plane of the attached camera is shifted towards the
object right up to the intersection [S] of the optical
axis and image plane of the system camera [I
] (see
figure 6). While translating and rotating the system
camera, every object camera must be updated related
to the position of the system camera in virtual space,
its viewing direction and its order and position of the
rendered frame on the final image. The main steps of
the algorithm are summed up as follows:
1. Create an object camera and assign an object
2. Align viewing direction of the object camera to
the pivot point of the object
3. Translate image plane towards the object
4. Calculate original position of the object on system
image plane in screen coordinate system
5. Translate the image to the position on the final im-
6. Sort image planes by depth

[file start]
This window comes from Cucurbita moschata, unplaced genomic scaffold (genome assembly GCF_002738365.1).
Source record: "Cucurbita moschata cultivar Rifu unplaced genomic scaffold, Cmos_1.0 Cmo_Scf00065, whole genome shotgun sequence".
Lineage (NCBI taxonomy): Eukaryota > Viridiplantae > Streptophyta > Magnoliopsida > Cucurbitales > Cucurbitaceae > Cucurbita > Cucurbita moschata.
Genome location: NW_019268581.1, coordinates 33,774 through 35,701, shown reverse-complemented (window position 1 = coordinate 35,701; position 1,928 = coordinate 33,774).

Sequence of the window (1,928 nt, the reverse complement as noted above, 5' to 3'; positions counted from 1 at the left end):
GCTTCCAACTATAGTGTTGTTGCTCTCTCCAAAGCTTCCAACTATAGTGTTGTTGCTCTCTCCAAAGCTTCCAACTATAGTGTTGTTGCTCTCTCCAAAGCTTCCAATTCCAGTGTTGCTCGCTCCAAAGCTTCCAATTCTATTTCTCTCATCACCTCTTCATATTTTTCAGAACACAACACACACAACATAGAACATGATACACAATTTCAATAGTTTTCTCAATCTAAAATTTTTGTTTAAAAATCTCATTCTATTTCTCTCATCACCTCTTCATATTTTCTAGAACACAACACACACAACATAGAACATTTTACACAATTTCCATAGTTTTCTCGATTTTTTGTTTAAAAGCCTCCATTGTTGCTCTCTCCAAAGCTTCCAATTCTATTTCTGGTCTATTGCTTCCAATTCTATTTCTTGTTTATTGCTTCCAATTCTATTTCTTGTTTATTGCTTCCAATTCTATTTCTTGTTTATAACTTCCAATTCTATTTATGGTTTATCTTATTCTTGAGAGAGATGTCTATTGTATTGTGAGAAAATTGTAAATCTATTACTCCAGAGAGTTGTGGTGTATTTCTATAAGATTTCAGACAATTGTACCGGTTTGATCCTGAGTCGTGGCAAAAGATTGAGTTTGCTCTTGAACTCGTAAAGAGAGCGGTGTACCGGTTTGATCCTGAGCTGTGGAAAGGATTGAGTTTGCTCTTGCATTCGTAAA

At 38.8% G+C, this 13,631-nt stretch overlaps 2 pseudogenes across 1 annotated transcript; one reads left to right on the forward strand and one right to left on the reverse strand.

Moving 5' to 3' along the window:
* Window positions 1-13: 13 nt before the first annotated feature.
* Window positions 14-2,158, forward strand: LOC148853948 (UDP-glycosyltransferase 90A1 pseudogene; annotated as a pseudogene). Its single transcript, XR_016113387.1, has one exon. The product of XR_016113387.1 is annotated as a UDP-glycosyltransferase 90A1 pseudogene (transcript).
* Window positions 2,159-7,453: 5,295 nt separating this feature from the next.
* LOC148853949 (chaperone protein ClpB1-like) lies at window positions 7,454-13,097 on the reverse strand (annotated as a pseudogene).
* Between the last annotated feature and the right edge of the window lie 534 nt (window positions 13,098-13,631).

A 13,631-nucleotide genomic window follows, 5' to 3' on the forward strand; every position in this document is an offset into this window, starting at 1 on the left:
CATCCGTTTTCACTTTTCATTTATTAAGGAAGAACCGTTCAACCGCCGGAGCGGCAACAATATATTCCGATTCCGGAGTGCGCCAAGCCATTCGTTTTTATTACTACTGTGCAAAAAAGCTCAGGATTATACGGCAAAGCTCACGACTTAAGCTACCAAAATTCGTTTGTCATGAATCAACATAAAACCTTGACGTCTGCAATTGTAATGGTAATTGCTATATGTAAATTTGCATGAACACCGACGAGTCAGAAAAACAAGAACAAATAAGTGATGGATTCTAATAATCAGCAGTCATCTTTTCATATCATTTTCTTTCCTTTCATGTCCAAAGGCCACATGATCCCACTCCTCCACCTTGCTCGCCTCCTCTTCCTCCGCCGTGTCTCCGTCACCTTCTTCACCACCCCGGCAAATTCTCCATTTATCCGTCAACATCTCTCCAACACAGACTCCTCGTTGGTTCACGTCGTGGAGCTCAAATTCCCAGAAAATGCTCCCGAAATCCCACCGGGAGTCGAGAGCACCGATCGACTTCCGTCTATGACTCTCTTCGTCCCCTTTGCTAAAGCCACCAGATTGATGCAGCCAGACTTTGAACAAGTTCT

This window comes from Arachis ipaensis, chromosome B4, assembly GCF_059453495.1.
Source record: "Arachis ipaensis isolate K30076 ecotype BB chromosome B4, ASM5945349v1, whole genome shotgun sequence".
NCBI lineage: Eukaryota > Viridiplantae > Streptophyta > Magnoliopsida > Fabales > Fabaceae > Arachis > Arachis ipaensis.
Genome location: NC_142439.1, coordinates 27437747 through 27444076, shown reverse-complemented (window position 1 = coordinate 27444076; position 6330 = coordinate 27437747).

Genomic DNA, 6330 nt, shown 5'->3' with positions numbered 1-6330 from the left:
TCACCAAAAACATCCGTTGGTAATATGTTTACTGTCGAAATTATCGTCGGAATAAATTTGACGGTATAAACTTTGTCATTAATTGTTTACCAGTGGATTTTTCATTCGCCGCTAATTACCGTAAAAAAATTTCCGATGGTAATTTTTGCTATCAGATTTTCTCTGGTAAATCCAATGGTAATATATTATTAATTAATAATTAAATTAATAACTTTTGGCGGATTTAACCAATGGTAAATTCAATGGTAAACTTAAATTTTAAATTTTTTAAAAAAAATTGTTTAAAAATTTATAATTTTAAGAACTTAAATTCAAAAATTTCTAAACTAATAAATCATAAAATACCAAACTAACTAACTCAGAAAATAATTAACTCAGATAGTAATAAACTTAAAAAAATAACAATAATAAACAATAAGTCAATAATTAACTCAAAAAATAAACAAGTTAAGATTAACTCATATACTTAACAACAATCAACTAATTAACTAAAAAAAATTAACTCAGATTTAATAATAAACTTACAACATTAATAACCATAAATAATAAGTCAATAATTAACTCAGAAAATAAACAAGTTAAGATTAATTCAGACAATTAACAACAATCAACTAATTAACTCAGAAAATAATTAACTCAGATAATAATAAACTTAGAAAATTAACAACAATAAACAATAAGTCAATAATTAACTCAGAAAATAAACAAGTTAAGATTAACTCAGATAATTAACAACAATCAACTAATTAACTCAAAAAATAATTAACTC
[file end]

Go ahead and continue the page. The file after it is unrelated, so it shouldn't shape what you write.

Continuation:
A result of this multi-perspective rendering pro-
cess is visualized in figure 4 c. Each colored human
shape is rendered with its individual object camera
while the scene itself is visualized by the system cam-
era. The proportions of the human shapes are visu-
alized in correct relations. Accordingly, these com-
puter generated images are multi-perspective in order
to create a perceptually realistic spatial impression.
4.4 Comparison of Approaches
The conjoint aim of both procedures is providing
human-centered interfaces for an efficient and co-
herent communication of spatial information (Jokela
et al., 2003). With two ways for creating perceptu-
ally realistic multi-perspective images the purpose of
reducing perspective distortion can be achieved. The
proportions and the orientations of human figures are
preserved (see figure 4 b and 4 c). We conducted a
study to identify the benefit of multi-perspective im-
ages. The focus was set on the difference between the
original orientation of a figure in three-dimensional
scenes and its orientation perceived by the viewer.
no object
no object
Figure 8: Differences between Perspective Correction pro-
b c
d e f
Figure 9: Details of virtual reconstruction of “The Tribute